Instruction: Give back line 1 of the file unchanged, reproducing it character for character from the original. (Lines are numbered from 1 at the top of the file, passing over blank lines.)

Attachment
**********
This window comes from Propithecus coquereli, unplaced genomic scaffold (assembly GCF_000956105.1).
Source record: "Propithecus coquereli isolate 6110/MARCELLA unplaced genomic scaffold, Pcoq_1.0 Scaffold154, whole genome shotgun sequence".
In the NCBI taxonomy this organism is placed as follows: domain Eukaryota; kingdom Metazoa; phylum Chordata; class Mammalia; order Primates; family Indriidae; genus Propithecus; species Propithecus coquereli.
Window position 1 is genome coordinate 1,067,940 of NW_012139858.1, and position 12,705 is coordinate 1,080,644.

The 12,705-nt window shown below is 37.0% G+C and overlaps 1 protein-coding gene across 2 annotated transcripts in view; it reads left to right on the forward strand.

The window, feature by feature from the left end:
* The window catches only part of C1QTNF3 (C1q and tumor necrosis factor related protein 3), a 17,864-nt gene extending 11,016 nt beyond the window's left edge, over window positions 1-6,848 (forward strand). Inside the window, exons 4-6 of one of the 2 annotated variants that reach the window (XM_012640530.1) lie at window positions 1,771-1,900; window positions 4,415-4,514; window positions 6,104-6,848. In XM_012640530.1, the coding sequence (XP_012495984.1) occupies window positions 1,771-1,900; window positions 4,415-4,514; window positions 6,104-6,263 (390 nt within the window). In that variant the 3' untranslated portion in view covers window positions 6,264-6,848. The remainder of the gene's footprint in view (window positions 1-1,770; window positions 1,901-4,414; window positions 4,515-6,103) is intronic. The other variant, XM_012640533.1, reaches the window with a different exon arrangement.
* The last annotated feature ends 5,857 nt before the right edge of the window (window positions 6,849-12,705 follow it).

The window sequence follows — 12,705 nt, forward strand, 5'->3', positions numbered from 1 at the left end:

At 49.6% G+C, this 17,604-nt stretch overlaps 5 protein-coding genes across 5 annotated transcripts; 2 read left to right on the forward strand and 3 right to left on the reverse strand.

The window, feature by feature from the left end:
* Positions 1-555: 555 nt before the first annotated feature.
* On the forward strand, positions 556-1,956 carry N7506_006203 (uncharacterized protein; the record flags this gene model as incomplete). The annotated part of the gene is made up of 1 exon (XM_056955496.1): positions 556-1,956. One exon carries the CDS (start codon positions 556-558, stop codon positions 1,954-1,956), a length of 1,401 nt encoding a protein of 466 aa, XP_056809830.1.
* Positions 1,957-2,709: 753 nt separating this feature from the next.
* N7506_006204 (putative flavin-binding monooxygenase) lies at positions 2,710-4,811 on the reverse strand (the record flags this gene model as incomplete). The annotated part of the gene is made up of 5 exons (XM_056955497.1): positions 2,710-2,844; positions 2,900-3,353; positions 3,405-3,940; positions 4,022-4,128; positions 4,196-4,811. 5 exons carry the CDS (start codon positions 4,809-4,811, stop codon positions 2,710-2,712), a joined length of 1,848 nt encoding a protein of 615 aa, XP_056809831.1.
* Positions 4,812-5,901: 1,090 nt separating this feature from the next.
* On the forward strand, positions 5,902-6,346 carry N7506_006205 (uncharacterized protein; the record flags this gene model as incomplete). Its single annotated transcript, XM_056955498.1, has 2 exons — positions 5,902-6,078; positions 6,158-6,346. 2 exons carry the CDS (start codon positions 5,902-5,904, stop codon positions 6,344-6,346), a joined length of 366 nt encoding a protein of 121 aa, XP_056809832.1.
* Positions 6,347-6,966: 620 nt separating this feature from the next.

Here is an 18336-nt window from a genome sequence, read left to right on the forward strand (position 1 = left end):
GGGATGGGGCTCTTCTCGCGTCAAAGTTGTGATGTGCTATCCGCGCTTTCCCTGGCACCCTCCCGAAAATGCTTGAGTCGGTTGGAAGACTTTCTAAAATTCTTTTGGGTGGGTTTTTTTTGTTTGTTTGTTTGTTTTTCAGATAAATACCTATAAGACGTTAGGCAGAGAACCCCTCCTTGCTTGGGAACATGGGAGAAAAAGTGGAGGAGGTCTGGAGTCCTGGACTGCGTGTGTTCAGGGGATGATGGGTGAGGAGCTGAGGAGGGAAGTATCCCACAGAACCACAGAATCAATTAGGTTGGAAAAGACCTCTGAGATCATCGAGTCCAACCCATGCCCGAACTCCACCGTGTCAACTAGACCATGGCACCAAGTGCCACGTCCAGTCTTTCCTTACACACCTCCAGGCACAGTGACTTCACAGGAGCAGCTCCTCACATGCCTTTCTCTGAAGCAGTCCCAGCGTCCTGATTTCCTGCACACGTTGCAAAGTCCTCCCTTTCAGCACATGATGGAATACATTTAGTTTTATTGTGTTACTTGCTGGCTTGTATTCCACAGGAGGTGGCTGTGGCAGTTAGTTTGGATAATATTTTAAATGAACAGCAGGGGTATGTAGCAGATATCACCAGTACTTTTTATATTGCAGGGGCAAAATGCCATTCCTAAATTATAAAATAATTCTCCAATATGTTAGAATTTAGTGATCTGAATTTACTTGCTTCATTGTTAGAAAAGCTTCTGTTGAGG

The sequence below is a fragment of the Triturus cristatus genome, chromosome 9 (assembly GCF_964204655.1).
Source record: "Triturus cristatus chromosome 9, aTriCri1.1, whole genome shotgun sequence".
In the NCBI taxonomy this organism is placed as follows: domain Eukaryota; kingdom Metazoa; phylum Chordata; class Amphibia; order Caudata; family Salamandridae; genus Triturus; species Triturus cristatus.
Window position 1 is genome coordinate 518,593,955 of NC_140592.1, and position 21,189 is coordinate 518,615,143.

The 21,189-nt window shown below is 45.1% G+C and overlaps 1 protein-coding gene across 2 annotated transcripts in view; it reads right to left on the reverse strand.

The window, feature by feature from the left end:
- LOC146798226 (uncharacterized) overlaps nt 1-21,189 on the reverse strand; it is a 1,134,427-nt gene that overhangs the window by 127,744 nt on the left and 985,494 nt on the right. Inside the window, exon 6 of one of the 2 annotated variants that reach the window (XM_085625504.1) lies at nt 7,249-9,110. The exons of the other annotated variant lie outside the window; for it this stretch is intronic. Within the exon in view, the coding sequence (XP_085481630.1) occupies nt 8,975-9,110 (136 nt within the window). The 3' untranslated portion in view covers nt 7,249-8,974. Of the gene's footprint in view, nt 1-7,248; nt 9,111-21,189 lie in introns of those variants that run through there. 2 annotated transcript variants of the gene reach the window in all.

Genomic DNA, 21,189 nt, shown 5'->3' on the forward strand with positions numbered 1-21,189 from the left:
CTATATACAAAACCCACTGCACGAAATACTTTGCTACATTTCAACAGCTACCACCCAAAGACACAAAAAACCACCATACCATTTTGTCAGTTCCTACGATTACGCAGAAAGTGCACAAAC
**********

This window comes from Propithecus coquereli, unplaced genomic scaffold (assembly GCF_000956105.1).